Chris Harmon
July 1, 2021

Hello, I just want to clarify... Under "Florida Friendly" cloumn, are you saying the plants do well in the Florida environment OR the plants are dangerous because of the ability to spread and damage the environment like Kudzu in Georgia? I live in Boca Raton, in Palm Beach County, which I believe is Zone 10.
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February 16, 2021

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Manuel Mota
January 6, 2021

Hello I am an umble person from Portugal(europe). I´m navigate in Internet looking for Abandonnated churches, cemeteries, old monuments (castles,hotels,factories,etc.) I like to see. (I fill sad.) Manuel Mota

November 27, 2020

What's up colleagues, nice article and nice urging commented at this place, I am truly enjoying by these.

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Bonnie C. Wells, DPM

November 9, 2020

Hi Mia, the Duval County Extension office should be able to help you with that question. Dr. Kerr is the commercial horticulture agent there, his email is CKERR@COJ.NET. Thanks for reading!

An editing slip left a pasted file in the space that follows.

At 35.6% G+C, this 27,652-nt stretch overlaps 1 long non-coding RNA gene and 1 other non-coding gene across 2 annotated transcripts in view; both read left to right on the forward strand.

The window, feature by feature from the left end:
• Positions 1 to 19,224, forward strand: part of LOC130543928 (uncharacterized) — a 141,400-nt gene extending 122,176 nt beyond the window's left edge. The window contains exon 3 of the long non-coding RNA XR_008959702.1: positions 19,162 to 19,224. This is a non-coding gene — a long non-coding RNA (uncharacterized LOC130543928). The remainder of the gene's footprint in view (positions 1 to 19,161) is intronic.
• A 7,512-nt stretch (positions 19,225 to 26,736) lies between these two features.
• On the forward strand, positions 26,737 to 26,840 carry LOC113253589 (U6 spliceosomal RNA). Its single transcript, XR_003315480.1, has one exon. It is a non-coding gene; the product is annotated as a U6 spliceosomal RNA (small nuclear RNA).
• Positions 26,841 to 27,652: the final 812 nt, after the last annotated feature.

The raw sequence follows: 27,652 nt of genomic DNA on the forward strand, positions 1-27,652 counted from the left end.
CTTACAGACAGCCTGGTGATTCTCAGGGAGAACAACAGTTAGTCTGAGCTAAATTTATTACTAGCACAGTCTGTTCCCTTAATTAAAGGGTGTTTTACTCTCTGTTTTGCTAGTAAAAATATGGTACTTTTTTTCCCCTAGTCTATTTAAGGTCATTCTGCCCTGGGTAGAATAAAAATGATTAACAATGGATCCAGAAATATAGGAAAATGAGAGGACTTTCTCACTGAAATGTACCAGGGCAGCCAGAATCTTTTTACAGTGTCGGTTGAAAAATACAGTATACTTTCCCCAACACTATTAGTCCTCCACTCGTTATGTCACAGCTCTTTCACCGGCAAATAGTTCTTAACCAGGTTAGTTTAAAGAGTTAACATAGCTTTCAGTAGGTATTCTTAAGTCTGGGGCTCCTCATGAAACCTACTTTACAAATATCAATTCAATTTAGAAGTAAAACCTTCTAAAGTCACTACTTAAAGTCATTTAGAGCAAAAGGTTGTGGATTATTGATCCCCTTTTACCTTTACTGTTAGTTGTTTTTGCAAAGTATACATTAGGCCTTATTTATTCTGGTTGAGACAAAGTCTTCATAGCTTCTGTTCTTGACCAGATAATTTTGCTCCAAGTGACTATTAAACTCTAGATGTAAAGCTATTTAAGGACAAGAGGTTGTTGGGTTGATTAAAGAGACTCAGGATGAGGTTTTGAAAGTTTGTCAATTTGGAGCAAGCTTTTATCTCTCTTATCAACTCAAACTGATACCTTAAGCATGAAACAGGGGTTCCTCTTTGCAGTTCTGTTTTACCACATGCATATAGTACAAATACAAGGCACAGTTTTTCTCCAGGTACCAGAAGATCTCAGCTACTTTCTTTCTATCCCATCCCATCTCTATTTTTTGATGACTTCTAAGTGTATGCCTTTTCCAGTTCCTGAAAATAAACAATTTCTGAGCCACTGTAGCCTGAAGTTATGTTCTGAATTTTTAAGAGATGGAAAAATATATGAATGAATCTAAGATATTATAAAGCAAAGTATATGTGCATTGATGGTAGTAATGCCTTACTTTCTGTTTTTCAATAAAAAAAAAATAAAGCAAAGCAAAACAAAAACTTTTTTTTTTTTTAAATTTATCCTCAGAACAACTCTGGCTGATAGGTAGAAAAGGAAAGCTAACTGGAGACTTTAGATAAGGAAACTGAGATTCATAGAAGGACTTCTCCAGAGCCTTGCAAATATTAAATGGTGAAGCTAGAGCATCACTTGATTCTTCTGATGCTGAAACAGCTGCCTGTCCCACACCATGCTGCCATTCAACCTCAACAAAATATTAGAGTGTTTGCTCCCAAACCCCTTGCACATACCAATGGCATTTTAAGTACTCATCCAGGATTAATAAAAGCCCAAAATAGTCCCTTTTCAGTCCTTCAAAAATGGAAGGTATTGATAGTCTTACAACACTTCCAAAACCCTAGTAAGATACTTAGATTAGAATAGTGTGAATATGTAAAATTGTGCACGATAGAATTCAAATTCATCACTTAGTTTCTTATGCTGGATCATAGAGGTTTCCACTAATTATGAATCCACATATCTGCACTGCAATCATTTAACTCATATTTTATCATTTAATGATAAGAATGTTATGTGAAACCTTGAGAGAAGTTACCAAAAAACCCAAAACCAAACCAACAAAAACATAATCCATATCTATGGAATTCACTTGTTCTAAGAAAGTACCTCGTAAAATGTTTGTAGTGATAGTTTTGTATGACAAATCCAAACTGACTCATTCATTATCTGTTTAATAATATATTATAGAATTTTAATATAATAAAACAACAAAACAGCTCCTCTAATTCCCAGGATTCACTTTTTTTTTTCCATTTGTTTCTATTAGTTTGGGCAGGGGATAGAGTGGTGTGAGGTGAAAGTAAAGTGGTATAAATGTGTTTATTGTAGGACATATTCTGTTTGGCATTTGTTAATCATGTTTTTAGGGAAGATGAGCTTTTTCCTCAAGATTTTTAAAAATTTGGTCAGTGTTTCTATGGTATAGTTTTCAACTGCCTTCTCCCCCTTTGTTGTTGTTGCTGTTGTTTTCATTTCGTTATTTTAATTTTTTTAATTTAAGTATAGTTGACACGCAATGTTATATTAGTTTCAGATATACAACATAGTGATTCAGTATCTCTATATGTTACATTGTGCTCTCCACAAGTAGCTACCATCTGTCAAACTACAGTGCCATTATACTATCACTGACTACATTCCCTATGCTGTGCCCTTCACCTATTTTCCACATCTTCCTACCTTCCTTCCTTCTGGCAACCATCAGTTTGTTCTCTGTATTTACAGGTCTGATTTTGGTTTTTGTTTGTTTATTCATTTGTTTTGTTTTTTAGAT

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Bonnie C. Wells, DPM

November 9, 2020

Awesome Frank, will do! Thanks so much for the suggestion. :)

Frank Galdo
November 9, 2020

Please, please, please add the FL native climbing aster! (Symphyotrichum carolinianum) The incredible explosion of fragrant purple flowers arrives in November & December, at a point when many other FL wildflowers are fading. To me, the flowers smell like sweet, warm sugar cookies! It's always loaded with pollinators too... Perfect for wetter soils - along the edges of ponds, swales, etc. Thanks, Frank Galdo - Program Coordinator, Florida-Friendly Landscaping, UF/IFAS Extension Pasco County Pics & info: